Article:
"This summer we had predicted (see FreshPlaza of 26/07/2019) a drastic reduction in citrus production for the region of Sardinia. Now that the harvest has begun, we are aware of the actual percentages", explained Orazio Casalino, a Sardinian agronomist, who added: " There has been a significant diminution especially for clementines, both early and tardive. The early varieties most affected are most definitely Caffin and Corsica 2, while for later varieties, it is the mandarin-like Mandalate. We can calculate a decrease of -60% compared to previous years, based on a regional average over the last 4-5 years".
"On the other hand, the percentages for the orange production ranges between -20 and -30%. Generally speaking, almost all the areas of the island have suffered a reduction in citrus fruit production, with similar percentages also in the most favorable areas. In recent months, we have managed to convert the lack of this product into an increase in quality, with regards to size and taste. This year, Sardinian citrus fruits are excellent and the crops have not been affected by plant diseases. Those producers who have decided to monitor nutrition and protection can count on a few more percentages of the product".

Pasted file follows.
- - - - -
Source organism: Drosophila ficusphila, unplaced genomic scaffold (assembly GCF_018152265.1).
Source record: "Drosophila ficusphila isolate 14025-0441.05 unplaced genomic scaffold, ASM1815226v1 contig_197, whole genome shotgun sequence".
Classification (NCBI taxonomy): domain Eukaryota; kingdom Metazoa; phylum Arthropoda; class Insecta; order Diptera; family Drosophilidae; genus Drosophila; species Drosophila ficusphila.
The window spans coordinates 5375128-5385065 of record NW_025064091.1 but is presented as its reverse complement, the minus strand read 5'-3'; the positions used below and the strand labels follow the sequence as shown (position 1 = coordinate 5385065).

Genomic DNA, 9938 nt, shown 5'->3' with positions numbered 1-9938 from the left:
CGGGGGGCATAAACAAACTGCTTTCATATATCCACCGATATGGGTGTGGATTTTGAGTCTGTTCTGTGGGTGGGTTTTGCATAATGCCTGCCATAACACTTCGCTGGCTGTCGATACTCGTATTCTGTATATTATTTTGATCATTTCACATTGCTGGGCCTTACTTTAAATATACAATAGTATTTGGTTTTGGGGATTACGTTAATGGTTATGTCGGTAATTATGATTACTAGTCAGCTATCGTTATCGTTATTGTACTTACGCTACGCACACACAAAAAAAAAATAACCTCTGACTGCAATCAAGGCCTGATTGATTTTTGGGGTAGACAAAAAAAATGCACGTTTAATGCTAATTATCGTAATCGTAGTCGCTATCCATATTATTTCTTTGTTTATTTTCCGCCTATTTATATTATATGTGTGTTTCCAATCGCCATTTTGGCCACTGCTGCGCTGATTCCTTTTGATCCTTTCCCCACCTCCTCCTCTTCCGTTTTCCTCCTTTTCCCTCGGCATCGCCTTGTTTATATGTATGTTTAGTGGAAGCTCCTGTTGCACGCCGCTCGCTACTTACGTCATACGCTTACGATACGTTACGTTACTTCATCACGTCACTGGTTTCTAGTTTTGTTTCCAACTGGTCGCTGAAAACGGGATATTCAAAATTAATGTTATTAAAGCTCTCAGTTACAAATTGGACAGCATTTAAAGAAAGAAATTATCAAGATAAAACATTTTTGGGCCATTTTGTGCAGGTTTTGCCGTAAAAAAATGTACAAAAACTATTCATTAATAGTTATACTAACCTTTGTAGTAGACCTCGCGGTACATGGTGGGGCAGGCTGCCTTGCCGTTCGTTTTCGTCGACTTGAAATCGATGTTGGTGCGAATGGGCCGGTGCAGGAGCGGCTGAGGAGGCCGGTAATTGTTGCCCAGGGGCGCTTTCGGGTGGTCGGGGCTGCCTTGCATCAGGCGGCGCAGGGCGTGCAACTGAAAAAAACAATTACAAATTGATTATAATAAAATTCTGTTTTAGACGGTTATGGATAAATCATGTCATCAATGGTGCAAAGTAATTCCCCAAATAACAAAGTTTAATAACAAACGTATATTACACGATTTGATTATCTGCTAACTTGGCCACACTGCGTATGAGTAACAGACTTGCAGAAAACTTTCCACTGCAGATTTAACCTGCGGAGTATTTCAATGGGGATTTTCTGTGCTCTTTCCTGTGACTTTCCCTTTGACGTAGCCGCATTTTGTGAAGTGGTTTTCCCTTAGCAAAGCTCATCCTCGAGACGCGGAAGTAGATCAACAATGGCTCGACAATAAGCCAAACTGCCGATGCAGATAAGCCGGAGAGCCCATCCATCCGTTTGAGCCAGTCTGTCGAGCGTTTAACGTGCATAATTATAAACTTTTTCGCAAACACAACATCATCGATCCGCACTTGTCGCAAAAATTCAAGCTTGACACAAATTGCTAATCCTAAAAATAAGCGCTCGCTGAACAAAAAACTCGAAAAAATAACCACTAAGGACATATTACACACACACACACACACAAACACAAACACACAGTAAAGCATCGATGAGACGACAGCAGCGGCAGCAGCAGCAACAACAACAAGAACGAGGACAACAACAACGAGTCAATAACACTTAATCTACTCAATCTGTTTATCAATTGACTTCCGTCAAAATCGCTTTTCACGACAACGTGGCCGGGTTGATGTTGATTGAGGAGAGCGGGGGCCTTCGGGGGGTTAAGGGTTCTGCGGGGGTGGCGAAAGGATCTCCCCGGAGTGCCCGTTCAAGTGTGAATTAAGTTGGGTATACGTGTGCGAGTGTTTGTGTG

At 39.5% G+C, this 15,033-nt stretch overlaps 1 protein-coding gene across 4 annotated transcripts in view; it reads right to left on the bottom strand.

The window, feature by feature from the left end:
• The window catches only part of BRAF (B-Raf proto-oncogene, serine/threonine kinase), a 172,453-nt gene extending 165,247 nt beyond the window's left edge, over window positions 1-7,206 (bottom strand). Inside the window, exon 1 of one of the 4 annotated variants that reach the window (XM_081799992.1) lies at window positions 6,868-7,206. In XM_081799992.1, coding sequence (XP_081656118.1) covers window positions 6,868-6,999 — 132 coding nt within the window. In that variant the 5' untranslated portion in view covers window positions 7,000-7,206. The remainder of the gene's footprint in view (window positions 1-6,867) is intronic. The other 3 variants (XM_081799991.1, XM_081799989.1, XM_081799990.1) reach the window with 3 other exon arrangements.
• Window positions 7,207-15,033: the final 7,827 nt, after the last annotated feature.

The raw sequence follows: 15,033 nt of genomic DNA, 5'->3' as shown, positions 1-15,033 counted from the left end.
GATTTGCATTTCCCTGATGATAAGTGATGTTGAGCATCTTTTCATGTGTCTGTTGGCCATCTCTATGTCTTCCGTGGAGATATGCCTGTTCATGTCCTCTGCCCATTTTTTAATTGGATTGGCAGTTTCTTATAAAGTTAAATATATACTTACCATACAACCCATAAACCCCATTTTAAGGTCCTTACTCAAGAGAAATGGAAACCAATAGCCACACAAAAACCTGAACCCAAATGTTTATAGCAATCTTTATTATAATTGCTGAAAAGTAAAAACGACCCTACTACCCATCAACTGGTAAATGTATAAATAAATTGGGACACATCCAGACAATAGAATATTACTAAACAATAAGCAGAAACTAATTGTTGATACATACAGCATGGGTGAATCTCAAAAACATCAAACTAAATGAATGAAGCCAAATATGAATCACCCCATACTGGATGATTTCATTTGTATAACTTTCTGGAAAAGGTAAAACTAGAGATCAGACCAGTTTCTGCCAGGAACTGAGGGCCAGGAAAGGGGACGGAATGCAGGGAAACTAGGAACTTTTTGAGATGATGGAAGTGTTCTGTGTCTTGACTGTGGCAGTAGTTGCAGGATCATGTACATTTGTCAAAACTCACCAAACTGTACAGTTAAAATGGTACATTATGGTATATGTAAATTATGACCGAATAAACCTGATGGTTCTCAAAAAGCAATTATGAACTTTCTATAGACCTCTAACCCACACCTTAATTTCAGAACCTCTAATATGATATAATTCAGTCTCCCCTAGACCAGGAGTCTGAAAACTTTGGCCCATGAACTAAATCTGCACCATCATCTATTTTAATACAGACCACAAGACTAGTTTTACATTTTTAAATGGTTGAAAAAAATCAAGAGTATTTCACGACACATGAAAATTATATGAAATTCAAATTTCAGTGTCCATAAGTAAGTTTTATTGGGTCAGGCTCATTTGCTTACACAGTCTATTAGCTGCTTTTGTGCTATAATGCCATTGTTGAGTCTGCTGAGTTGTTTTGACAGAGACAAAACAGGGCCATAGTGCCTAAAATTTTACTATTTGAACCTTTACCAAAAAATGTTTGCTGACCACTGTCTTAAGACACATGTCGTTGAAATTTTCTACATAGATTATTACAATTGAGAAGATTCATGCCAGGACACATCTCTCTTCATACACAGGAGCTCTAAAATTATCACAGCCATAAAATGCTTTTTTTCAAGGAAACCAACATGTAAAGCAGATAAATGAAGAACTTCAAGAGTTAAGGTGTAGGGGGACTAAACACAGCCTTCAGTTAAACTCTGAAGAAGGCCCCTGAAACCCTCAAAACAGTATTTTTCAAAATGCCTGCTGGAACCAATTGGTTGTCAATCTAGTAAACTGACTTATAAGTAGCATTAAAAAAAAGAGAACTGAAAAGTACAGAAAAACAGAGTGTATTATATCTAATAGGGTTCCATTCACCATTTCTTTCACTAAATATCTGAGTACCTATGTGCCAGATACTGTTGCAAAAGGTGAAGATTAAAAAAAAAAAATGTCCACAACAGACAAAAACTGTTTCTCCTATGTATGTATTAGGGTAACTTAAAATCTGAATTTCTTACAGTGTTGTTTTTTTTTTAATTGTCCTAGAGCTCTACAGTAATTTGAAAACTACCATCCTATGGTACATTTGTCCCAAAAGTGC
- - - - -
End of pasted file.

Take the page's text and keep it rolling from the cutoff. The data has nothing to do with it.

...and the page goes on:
"The prices are still quite interesting, although they dropped by 0.20/0.30 €/kg last week. The introduction of Calabrian and Apulian products into Sardinia has led to a further drop of 0.15/0.20 €/kg in these very last few days. For the moment, this situation does not seem to worry local producers precisely because, given the small difference in price, consumers prefer local fruits harvested the day before and not those arriving on pallets after 3-4 days from harvesting. In fact, non-Sardinian products have a distinctive freshness and flavour, but above all, a very reduced shelf-life. Given the quality of the production, we hope to be able to recover this lack of volume by slightly increasing prices more than usual.
"The island has its pros and cons. About 90% of Sardinian citrus fruit production is sold in Sardinia itself. If there are costs incurred for Sardinian companies to export to Italy, and the rest of Europe, this also means that the same transportation costs are true for all the other companies that want to reach the island with their products".
Agronomist Orazio Casalino
Tel.: (+39) 333/1665957